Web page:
Valuing drinking water provision as an ecosystem service in the neuse river basin

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2010-07-01

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Abstract

The valuation of ecosystem services such as drinking water provision is of growing national and international interest. The cost of drinking water provision is directly linked to the quality of its raw water input, which is itself affected by upstream land use patterns. This analysis employs the benefit transfer method to quantify the economic benefits of water quality improvements for drinking water production in the Neuse River Basin in North Carolina. Two benefit transfer approaches, value transfer and function transfer, are implemented by combining the results of four previously published studies with data collected from eight Neuse Basin water treatment plants. The mean net present value of the cost reduction estimates for the entire Neuse Basin ranged from $2.7 million to $16.6 million for a 30% improvement in water quality over a 30-year period. The value-transfer approach tended to produce larger expected benefits than the function-transfer approach, but both approaches produced similar results despite the differences in their methodologies, time frames, study sites, and assumptions. © 2010 ASCE.

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10.1061/(ASCE)WR.1943-5452.0000058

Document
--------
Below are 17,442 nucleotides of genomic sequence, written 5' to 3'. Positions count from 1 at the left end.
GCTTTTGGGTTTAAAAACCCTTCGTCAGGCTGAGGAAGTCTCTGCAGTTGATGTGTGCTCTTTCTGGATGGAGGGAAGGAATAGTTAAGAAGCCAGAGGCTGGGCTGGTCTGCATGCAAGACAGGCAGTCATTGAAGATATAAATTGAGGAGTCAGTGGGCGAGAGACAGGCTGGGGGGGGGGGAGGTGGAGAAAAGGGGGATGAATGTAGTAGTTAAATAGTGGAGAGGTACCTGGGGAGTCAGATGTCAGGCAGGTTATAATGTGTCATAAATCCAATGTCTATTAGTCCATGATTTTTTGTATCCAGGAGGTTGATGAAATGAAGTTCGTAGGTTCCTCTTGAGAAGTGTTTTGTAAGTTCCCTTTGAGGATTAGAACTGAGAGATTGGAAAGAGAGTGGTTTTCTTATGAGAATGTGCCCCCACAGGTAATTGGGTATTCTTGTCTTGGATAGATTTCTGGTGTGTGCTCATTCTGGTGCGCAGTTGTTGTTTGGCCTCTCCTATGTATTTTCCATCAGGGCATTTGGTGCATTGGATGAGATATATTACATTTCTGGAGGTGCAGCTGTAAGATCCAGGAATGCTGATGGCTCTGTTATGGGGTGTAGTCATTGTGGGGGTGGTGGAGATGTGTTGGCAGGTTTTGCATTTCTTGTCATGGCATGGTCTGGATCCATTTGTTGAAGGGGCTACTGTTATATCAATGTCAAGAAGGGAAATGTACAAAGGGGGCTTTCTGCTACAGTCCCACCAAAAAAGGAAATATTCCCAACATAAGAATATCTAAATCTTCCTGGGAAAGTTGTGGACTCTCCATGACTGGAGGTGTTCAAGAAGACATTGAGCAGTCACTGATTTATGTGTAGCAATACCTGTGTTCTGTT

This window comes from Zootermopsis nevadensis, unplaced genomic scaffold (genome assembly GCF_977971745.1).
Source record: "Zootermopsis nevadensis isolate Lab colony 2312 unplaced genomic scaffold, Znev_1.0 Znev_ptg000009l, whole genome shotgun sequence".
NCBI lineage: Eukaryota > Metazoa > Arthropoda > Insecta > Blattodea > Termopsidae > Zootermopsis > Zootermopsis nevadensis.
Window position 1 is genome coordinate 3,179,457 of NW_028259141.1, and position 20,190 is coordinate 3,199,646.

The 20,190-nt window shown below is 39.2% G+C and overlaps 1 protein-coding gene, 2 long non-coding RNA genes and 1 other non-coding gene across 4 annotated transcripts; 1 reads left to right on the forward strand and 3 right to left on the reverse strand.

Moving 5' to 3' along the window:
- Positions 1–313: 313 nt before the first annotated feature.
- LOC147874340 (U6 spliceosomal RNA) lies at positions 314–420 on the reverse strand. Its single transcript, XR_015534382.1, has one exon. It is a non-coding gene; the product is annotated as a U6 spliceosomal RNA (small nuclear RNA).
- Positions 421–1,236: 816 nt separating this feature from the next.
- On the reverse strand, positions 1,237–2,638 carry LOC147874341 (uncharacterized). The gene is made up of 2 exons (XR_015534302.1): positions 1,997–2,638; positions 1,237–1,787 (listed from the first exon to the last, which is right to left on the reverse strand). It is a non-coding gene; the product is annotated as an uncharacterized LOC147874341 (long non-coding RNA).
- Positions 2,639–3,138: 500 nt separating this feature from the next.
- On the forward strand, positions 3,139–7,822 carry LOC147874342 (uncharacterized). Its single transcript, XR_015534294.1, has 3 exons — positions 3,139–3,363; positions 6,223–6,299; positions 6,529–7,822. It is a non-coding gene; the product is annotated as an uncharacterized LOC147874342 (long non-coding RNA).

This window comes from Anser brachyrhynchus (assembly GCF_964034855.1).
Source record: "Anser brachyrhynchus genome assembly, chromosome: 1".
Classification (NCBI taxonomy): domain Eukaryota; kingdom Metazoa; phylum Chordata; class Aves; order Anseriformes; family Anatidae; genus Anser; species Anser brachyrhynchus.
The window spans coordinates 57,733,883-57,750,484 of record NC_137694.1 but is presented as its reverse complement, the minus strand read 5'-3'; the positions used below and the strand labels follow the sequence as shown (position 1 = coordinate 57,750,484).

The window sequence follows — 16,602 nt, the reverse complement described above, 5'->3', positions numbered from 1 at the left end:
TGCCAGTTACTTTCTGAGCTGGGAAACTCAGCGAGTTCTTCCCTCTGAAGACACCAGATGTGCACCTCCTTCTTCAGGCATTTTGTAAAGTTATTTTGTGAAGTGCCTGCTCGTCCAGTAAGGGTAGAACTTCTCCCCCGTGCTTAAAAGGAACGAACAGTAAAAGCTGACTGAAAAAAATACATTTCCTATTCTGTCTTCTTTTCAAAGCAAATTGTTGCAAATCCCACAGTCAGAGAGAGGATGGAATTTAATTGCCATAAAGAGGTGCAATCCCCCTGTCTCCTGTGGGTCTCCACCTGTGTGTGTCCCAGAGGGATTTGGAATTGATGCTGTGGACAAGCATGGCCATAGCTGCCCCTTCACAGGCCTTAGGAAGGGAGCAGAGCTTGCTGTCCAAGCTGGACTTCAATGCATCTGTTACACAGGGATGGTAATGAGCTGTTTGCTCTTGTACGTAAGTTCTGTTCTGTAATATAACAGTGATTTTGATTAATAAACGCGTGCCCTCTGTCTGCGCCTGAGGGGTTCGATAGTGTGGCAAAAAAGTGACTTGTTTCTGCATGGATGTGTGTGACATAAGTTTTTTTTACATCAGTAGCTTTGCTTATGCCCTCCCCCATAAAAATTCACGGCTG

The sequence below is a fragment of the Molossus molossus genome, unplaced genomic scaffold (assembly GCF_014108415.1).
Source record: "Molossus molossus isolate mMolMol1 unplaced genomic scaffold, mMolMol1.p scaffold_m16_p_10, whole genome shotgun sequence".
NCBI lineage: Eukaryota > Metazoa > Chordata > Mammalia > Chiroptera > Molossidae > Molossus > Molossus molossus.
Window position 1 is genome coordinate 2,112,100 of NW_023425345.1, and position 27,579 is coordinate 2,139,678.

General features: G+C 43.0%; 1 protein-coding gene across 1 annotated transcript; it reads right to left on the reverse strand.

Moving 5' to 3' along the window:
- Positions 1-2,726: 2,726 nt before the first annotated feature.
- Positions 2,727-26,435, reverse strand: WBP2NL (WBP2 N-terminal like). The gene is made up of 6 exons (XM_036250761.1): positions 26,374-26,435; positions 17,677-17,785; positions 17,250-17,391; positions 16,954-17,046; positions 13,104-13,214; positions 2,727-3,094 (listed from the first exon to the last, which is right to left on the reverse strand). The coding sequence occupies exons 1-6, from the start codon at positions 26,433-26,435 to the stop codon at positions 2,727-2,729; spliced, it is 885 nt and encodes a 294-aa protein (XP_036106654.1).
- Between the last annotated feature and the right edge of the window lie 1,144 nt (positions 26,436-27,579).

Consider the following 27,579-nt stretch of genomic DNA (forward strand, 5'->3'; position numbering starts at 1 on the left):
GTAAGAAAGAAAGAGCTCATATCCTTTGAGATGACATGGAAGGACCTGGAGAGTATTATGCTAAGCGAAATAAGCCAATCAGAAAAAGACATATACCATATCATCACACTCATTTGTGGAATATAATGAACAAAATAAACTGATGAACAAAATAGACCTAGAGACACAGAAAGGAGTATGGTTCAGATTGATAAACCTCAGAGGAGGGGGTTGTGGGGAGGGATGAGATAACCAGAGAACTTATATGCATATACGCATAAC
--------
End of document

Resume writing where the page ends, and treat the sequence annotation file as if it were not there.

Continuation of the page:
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Elsin, YK, RA Kramer and WA Jenkins (2010). Valuing drinking water provision as an ecosystem service in the neuse river basin. Journal of Water Resources Planning and Management, 136(4). pp. 474–482. 10.1061/(ASCE)WR.1943-5452.0000058 Retrieved from https://hdl.handle.net/10161/6743.

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Kramer

Randall Kramer

Juli Plant Grainger Professor Emeritus of Global Environmental Health

Before coming to Duke in 1988, he was on the faculty at Virginia Polytechnic Institute and State University. He has held visiting positions at IUCN--The World Conservation Union, the Economic Growth Center at Yale University, and the Indonesian Ministry of Forestry. He has served as a consultant to the World Bank, World Health Organization and other international organizations. He was named Duke University's Scholar Teacher of the Year in 2004.

Kramer's research is focused on the economics of ecosystem services and on global environmental health. He is currently conducting a study on the effects of human land use decisions on biodiversity, infectious disease transmission and human health in rural Madagascar. Recent research projects have used decision analysis and implementation science to evaluate the health, social and environmental impacts of alternative malaria control strategies in East Africa. He has also conducted research on health systems strengthening, economic valuation of lives saved from air pollution reduction. and the role of ecosystems services in protecting human health.


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